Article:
PI Editorial: Live, Damn You!
PI Editorial: Live, Damn You!
by Lindsay Perigo
"The purpose of morality," said Ayn Rand, "is to teach you, not to suffer & die, but to enjoy yourself & live."
Conventional morality enjoins a hideous third alternative: suffer & live.
Conventional morality (& law) says - even if you are in unendurable, intractable pain from an incurable illness, you must put up with it till nature puts you out of your misery. You may neither kill yourself, nor seek the assistance of another to do so.
Conventional morality (& law) says - you may not enter a preemptive pact with another to end your life in the event of your losing your mind. Even though you yourself may not consciously suffer while in this state, others will ... & it's very important that they do, without relief. Suffering is good for everyone. Suffer & live; live to suffer.
In New Zealand, blighted like other western societies with the woeful ethics of Christianity & its aftermath, 76-year-old Rex Law awaits sentence for murdering his wife. They had been married for 54 years. Seeing the ravages of Alzheimer's Disease on others, they made a deal to "do each other in" should either of them succumb to it. Seven years ago, Olga Law began to do silly things, such as putting fish food on the lawn instead of in the pond. Five years ago the diagnosis was made: Alzheimer's. Averse to putting his wife in an institution, Mr Law took care of her at home, where the Alzheimer's took its relentless, inexorable course. Eventually Olga recognised no one. She became incontinent, abusive & violent. On March 6 this year, Mr Law decided to honour the pact he & his wife had made. He gave her several sleeping pills. When she fell asleep, he bludgeoned, then suffocated her. "I'll be with you soon," he said, kissing her. He then slashed his wrists & waited to die. But his blood coagulated, & he decided to call the police, to whom he made a full confession.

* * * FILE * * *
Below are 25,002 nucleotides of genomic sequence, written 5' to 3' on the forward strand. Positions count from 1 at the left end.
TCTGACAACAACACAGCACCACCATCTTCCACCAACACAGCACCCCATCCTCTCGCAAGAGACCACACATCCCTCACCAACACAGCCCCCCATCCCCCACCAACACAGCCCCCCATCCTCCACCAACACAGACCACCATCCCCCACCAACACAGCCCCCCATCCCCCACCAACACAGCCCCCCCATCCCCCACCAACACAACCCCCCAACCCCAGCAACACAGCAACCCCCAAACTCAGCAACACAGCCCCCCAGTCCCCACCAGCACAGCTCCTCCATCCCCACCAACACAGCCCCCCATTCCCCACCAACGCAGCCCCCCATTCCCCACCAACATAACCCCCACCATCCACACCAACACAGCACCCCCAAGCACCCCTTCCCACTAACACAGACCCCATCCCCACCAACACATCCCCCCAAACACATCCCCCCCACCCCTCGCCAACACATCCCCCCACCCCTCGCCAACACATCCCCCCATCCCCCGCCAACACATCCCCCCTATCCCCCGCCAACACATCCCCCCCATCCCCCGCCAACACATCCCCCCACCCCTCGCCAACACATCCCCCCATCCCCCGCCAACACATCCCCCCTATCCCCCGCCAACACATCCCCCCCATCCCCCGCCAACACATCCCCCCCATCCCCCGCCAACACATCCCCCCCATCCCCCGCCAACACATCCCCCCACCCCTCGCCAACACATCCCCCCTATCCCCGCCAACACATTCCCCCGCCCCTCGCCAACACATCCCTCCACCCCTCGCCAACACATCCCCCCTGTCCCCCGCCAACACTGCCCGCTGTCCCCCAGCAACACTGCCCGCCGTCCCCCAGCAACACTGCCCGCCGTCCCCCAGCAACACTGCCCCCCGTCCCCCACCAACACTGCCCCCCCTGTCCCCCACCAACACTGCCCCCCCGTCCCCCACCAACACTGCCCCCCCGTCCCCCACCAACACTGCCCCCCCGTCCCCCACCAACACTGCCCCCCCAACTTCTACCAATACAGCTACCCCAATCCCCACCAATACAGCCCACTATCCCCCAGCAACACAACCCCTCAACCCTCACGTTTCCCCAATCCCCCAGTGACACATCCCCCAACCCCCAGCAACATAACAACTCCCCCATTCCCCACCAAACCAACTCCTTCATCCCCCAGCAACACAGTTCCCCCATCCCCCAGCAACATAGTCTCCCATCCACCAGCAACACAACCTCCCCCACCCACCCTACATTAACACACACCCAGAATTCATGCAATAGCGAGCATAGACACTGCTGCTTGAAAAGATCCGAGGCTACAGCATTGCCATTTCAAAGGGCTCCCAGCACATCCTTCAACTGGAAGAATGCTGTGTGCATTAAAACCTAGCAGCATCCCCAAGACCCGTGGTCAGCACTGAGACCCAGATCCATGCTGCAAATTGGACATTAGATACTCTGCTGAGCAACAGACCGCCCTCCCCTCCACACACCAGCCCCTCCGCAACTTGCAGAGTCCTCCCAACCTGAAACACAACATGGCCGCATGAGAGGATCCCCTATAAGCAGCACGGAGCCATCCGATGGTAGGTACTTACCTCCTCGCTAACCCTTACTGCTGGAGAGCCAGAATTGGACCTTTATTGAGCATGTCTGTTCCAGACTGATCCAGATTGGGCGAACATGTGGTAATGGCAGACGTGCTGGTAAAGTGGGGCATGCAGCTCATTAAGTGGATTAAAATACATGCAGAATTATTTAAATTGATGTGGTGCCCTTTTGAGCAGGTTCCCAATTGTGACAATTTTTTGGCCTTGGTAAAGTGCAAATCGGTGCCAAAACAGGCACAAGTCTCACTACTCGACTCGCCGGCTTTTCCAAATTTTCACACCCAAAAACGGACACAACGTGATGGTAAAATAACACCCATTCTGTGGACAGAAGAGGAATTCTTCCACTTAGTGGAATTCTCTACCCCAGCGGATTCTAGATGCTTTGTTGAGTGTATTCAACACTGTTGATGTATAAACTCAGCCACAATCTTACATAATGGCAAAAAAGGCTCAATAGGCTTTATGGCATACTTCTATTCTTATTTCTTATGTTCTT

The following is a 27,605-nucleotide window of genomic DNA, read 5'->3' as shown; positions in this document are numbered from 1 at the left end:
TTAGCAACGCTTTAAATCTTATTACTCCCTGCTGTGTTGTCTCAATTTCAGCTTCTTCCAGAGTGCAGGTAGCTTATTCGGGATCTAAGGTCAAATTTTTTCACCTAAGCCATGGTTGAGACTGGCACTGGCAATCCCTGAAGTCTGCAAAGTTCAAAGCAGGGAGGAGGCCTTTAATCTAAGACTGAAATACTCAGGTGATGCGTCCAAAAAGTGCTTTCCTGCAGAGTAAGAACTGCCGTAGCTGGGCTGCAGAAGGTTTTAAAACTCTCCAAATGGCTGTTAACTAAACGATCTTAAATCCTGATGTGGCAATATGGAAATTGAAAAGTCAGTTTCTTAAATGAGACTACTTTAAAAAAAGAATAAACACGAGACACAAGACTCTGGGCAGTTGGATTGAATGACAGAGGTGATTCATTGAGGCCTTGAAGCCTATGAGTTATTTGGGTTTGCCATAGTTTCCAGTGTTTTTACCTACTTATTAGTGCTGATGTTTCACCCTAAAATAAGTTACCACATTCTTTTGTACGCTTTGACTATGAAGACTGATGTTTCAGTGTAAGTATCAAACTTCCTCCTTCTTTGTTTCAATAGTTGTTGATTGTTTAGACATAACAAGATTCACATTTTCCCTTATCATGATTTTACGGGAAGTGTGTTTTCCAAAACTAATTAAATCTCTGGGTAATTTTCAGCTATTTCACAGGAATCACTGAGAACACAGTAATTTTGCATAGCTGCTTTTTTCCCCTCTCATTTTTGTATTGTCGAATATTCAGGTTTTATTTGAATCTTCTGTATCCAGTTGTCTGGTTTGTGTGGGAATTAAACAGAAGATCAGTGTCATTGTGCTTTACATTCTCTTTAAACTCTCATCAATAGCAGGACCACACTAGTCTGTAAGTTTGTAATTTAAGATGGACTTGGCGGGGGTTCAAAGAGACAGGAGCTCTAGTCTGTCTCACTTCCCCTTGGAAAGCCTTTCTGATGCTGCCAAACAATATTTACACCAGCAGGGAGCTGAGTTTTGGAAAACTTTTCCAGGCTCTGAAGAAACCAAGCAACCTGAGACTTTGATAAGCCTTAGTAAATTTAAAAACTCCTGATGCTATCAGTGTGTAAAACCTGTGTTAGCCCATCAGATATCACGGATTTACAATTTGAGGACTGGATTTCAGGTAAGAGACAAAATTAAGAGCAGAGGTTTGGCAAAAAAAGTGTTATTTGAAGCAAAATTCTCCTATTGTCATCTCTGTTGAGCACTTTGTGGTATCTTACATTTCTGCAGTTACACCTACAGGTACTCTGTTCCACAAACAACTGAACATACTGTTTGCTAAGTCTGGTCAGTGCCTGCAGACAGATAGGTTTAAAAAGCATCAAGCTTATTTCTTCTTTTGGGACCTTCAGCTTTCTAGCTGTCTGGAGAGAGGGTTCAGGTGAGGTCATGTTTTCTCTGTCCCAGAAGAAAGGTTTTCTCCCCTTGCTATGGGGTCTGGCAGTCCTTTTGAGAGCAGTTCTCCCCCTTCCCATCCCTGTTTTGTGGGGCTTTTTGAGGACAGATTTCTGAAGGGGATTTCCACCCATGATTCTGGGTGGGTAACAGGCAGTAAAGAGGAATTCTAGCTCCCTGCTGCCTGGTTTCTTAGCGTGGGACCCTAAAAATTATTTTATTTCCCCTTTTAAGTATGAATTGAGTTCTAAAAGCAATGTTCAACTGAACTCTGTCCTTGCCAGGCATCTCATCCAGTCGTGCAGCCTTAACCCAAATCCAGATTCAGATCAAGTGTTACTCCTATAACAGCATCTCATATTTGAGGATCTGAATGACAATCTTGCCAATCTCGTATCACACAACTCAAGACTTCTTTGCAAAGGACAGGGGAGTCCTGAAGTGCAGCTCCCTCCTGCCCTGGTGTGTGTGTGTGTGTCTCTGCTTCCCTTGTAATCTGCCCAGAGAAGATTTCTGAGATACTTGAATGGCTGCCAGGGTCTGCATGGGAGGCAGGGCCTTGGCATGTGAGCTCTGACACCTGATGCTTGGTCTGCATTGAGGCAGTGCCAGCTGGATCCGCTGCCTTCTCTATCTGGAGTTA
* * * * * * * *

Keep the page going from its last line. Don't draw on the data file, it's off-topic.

The law allows for non-custodial sentences for murder. It is to be hoped that such a sentence will be passed down on Mr Law. But that is scarcely the ideal solution to the big-picture problem. The law should be changed to recognise that one's life is one's own - & how, when, why, & with whose help one ends it is not the law's business, just so long as no force or fraud is involved. Assisting a suicide by mutual agreement, or terminating a life by prior agreement when that life becomes a living death, should not be classified as "murder" in the first place.
In my book, Mr Law is not a murderer, but a hero. And I hereby serve notice to anyone interested: when my time comes, I shall certainly be choosing MY moment. If I'm unable to make the choice, or to activate it, & the law has NOT changed, I trust someone among my friends will likewise step up to be a hero. The one difference I would enjoin: make sure you won't get caught, & confess to nothing! When the state is acting tyrannically, you do not owe it the truth.